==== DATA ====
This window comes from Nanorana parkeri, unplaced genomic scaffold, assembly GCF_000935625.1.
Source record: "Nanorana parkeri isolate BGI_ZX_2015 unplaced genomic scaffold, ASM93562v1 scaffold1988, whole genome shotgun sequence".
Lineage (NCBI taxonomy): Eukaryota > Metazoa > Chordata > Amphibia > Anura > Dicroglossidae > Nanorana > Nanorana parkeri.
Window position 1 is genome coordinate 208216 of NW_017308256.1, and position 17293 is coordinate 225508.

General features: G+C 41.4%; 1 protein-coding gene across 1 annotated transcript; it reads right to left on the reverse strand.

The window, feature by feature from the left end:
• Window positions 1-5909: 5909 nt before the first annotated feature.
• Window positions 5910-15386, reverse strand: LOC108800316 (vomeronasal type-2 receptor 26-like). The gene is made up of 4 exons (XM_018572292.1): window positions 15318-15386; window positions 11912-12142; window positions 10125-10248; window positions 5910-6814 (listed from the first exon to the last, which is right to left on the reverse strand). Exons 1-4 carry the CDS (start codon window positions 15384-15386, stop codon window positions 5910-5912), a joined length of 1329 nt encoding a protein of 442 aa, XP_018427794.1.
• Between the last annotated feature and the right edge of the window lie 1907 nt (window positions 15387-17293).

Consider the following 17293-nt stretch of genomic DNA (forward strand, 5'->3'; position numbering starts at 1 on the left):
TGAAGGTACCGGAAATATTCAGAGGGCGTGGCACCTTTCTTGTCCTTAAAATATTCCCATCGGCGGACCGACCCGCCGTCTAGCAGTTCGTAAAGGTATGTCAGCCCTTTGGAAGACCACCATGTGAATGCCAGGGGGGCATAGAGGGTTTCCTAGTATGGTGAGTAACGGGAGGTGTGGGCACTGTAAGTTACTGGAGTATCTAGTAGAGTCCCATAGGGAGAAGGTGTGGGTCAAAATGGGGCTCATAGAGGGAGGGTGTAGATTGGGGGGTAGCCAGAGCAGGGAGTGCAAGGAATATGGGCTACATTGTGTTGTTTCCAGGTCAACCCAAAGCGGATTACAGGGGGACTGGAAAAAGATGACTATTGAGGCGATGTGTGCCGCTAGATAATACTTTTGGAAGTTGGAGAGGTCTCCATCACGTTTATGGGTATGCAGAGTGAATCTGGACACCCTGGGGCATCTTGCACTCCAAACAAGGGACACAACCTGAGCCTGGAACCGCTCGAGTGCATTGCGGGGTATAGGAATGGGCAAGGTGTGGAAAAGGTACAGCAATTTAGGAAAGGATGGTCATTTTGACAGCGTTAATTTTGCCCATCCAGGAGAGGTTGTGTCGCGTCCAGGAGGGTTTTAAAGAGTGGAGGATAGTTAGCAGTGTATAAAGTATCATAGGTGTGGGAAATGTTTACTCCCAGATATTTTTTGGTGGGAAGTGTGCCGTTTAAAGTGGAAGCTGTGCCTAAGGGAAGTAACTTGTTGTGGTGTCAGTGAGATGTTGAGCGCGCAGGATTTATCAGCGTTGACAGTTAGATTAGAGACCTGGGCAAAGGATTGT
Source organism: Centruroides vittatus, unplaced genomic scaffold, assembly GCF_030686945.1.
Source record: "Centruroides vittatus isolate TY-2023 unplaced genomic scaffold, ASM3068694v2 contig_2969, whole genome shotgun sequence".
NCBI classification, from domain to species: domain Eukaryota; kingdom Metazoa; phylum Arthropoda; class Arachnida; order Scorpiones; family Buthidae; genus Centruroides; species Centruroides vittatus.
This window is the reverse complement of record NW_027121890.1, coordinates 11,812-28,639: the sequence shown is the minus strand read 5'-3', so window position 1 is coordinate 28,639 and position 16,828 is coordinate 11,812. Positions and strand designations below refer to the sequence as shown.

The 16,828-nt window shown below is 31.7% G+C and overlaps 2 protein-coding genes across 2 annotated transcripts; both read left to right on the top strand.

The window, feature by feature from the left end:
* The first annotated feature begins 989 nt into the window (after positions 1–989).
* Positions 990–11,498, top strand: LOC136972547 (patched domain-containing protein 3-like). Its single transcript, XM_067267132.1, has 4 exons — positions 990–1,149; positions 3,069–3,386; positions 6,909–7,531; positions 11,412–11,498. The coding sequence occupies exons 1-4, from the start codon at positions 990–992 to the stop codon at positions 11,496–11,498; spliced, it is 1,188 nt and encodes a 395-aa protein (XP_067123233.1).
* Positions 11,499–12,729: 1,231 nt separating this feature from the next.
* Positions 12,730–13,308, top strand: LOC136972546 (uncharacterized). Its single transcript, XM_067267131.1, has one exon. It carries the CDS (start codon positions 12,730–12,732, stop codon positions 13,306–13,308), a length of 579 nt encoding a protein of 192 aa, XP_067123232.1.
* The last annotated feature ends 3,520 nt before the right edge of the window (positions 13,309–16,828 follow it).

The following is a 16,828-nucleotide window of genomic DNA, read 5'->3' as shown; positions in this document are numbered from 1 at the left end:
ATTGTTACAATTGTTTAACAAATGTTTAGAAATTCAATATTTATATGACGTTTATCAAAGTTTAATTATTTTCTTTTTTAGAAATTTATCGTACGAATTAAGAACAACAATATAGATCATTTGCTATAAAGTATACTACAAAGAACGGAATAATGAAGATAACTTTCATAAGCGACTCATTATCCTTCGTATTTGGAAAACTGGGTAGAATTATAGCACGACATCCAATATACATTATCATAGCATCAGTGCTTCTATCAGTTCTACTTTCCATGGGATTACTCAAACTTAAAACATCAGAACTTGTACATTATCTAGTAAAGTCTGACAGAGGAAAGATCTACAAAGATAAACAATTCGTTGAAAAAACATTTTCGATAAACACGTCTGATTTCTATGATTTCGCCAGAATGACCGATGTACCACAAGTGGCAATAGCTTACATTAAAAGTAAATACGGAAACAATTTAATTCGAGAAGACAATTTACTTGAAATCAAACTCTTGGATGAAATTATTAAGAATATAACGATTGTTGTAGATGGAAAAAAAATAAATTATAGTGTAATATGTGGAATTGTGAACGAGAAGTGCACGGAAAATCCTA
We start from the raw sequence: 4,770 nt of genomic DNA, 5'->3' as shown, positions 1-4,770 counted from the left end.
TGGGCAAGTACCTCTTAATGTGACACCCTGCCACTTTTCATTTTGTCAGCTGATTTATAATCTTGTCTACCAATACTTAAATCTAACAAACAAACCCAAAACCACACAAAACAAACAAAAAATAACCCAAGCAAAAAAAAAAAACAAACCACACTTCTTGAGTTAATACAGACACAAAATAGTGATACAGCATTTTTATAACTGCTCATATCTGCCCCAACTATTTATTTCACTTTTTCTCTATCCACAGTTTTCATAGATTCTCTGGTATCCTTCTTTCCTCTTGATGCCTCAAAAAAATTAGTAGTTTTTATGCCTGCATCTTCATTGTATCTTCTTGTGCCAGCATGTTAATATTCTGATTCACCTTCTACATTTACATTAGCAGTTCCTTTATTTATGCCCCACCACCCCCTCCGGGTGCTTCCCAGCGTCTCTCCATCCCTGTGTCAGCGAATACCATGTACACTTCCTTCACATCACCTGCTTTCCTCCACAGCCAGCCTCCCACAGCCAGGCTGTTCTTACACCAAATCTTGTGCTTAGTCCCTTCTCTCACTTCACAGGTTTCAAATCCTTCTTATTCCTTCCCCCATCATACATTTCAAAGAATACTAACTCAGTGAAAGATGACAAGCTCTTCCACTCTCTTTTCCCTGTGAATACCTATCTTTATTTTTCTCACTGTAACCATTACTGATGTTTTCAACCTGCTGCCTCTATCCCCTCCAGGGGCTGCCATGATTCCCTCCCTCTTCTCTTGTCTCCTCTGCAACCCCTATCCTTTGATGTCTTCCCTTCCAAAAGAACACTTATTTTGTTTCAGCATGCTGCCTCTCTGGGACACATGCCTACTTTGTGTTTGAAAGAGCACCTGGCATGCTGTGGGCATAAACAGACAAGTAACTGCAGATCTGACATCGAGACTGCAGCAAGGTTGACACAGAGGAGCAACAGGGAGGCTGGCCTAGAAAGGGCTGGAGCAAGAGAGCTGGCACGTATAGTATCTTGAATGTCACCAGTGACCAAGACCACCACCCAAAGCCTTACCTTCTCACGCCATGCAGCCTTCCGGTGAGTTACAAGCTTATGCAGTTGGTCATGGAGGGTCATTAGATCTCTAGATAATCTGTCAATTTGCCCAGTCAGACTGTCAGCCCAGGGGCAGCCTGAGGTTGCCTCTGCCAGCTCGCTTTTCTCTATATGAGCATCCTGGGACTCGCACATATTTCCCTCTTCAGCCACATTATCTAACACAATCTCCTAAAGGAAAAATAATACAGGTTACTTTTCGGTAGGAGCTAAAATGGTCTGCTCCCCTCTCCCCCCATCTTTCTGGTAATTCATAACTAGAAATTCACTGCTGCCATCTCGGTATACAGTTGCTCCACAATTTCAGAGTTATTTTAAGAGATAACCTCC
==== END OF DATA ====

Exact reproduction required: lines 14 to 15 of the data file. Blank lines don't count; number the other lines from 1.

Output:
NCBI classification, from domain to species: domain Eukaryota; kingdom Metazoa; phylum Arthropoda; class Arachnida; order Scorpiones; family Buthidae; genus Centruroides; species Centruroides vittatus.
This window is the reverse complement of record NW_027121890.1, coordinates 11,812-28,639: the sequence shown is the minus strand read 5'-3', so window position 1 is coordinate 28,639 and position 16,828 is coordinate 11,812. Positions and strand designations below refer to the sequence as shown.